|Matthew Henry's Concise Commentary|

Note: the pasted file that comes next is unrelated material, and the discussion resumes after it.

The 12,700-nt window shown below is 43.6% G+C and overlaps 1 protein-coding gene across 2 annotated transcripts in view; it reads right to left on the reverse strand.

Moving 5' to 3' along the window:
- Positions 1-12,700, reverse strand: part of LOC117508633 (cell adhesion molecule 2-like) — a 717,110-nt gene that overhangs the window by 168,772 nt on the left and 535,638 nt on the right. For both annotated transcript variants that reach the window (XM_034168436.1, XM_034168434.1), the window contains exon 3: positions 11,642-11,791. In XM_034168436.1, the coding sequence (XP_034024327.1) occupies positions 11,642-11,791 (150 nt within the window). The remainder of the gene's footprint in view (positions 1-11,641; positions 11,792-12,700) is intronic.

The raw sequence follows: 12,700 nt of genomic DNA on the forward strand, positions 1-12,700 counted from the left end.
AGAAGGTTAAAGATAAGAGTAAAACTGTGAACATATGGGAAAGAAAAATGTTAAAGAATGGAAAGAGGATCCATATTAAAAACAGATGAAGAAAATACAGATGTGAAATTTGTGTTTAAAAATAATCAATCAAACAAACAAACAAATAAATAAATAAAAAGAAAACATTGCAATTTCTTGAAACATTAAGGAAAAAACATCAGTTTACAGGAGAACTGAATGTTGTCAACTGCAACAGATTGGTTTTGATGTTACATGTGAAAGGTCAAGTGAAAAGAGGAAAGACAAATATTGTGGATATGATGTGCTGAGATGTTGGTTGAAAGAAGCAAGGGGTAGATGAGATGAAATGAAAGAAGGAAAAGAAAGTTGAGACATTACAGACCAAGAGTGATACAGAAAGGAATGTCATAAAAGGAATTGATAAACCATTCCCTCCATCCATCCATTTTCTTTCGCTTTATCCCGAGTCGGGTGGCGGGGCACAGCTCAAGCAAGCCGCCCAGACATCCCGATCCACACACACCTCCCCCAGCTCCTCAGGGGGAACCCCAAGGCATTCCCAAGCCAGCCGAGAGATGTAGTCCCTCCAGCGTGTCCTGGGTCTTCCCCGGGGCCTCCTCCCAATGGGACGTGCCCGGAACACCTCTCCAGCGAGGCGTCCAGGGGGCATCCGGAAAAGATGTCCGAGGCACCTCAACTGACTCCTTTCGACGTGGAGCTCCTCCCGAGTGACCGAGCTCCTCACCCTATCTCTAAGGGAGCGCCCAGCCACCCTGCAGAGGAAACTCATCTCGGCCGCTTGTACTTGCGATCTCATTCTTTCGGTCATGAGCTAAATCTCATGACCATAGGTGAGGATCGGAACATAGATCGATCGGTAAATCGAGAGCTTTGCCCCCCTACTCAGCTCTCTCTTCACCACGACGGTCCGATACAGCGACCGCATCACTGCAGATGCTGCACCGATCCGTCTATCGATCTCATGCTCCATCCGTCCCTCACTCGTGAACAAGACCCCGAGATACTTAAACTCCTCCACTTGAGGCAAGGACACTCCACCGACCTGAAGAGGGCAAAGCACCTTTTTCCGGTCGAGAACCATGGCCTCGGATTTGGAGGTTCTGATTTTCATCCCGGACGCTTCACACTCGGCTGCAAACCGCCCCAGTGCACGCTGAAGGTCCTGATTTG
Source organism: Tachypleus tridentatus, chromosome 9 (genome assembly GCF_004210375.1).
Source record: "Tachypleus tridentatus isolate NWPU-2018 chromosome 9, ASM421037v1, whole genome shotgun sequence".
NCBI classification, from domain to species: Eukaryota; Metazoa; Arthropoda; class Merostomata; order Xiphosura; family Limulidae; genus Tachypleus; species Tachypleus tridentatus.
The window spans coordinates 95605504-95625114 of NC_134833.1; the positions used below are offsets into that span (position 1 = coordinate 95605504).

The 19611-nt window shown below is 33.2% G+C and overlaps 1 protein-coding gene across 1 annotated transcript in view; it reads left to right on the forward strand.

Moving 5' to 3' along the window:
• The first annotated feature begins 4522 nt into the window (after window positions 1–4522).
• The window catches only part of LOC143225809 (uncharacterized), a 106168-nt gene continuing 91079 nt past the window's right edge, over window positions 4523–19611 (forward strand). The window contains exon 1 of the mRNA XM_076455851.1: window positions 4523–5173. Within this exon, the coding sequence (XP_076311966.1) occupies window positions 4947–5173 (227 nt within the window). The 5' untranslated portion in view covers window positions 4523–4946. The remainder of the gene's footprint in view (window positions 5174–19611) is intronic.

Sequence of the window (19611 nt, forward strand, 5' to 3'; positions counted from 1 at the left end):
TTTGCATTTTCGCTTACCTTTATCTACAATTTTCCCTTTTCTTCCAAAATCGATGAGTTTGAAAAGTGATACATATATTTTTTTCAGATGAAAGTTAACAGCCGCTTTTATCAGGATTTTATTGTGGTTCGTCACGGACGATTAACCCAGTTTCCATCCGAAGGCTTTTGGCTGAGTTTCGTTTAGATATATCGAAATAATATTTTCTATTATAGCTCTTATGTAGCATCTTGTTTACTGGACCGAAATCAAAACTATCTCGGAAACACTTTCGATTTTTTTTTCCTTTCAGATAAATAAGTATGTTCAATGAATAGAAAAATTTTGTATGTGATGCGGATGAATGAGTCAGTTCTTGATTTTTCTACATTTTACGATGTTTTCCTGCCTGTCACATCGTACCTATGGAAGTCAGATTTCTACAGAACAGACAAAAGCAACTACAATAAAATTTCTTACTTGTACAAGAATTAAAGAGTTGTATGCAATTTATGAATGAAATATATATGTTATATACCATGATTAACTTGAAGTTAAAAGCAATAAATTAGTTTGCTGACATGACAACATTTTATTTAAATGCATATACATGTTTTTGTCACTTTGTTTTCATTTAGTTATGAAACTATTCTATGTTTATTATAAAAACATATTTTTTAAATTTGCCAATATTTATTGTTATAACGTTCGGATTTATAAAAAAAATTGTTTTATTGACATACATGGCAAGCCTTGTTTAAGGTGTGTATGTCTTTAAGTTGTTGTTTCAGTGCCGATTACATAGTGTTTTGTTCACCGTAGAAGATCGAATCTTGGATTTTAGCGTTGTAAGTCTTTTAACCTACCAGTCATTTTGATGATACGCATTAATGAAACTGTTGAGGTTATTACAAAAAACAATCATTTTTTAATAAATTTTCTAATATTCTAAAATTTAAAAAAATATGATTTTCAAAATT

9:14-24 Whatever God does, must be just. Wherein the holy, happy people of God differ from others, God's grace alone makes them differ. In this preventing, effectual, distinguishing grace, he acts as a benefactor, whose grace is his own. None have deserved it; so that those who are saved, must thank God only; and those who perish, must blame themselves only, Hos 13:9. God is bound no further than he has been pleased to bind himself by his own covenant and promise, which is his revealed will. And this is, that he will receive, and not cast out, those that come to Christ; but the drawing of souls in order to that coming, is an anticipating, distinguishing favour to whom he will. Why does he yet find fault? This is not an objection to be made by the creature against his Creator, by man against God. The truth, as it is in Jesus, abases man as nothing, as less than nothing, and advances God as sovereign Lord of all. Who art thou that art so foolish, so feeble, so unable to judge the Divine counsels? It becomes us to submit to him, not to reply against him. Would not men allow the infinite God the same sovereign right to manage the affairs of the creation, as the potter exercises in disposing of his clay, when of the same lump he makes one vessel to a more honourable, and one to a meaner use? God could do no wrong, however it might appear to men. God will make it appear that he hates sin. Also, he formed vessels filled with mercy. Sanctification is the preparation of the soul for glory. This is God's work. Sinners fit themselves for hell, but it is God who prepares saints for heaven; and all whom God designs for heaven hereafter, he fits for heaven now. Would we know who these vessels of mercy are? Those whom God has called; and these not of the Jews only, but of the Gentiles. Surely there can be no unrighteousness in any of these Divine dispensations. Nor in God's exercising long-suffering, patience, and forbearance towards sinners under increasing guilt, before he brings utter destruction upon them. The fault is in the hardened sinner himself. As to all who love and fear God, however such truths appear beyond their reason to fathom, yet they should keep silence before him. It is the Lord alone who made us to differ; we should adore his pardoning mercy and new-creating grace, and give diligence to make our calling and election sure.